I find it hard and outright unfair to judge this game in any way, primarily because it was the one that paved the way for other RTS games. It is deprived of many elements that we take for granted today, and which were a result of evolution from Dune II, such as multiple unit selection, not requiring to click on a Move/Attack command to execute them, etc. While not as easy to play unless one is old enough to have a nostalgic trip, the historic value of Dune II entitles it to the respect it has to this day.

Dune 2000

Dune 2000 PC UK coverDune 2000 PC USA coverReleased: 4 September 1998 (Windows, USA); September 1998 (Windows, Europe); 31 October 1999 (PS1, USA); 1 February 2000 (PS1, UK)
Publisher: Electronic Arts, Virgin Interactive (early releases only)
Developer: Intelligent Games, Westwood Studios
Last official patch: v1.06
Unofficial patch: Gruntmods Edition
Multiplayer: LAN, WOL/XWIS, CnCNet

Westwood outsourced the development for a Dune II remake and hired Intelligent Games to do most of the work. Intelligent Games previously cooperated with Westwood on multiplayer maps for the Counterstrike and Aftermath expansions for C&C Red Alert.

The game ports the Dune universe to an engine that seems more advanced than the one in C&C Red Alert, but strongly inferior to that of C&C Tiberian Sun that came a year later. The storyline and missions are adapted to a more demanding time in the gaming industry, even making use of Westwood’s FMV production made famous by Command & Conquer games, but the basic premise is identical to the one in Dune II.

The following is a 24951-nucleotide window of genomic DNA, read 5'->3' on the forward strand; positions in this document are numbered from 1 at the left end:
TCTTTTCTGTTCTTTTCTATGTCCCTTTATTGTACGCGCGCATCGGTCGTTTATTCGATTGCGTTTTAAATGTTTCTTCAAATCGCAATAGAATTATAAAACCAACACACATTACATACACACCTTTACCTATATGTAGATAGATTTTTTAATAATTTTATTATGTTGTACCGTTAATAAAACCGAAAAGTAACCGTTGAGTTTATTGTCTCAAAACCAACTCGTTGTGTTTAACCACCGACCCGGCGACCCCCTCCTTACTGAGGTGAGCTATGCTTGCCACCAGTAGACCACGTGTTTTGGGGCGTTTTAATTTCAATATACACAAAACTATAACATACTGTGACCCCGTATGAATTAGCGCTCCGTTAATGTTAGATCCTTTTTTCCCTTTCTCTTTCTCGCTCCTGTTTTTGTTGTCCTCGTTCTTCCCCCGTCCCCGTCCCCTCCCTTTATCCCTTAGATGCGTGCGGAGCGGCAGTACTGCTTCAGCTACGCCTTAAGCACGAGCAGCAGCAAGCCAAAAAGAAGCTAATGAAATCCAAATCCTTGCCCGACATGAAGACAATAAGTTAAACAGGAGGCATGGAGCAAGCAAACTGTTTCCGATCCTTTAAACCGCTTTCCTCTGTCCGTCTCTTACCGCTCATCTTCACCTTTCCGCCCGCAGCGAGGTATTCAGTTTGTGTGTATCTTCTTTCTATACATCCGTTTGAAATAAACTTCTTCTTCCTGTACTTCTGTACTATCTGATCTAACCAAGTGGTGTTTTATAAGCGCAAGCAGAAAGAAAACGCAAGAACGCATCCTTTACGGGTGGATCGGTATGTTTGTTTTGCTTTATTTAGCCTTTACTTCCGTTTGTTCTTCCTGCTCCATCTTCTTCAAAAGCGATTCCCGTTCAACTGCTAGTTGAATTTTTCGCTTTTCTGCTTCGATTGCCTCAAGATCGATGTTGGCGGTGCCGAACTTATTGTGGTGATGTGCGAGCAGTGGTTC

The three factions remain the same: Houses Atreides, Ordos and Harkonnen. They are largely similar, though certain units differ, more so than in Dune II. Effort has even been put to differentiating a large part of otherwise identical buildings and units.

The PlayStation version had a 3D engine.

Subjectively on Dune 2000

While the gameplay is slow in the early game, due to construction taking its sweet time, it’s surprisingly fun when you get to build armies, allowing for enjoyable skirmishes. However, it takes a while to get used to the techtree and several tech structures, as the game doesn’t quite explain what requires what and isn’t clear with its names like C&C games are. The AI does not tend to attack much apart from a few suicidal infantrymen followed by a single Engineer (which is still an improvement over the lazy AI in early C&C games), but it is able of defending itself well. However, when it’s scripted in the campaign, it can put up quite a fight.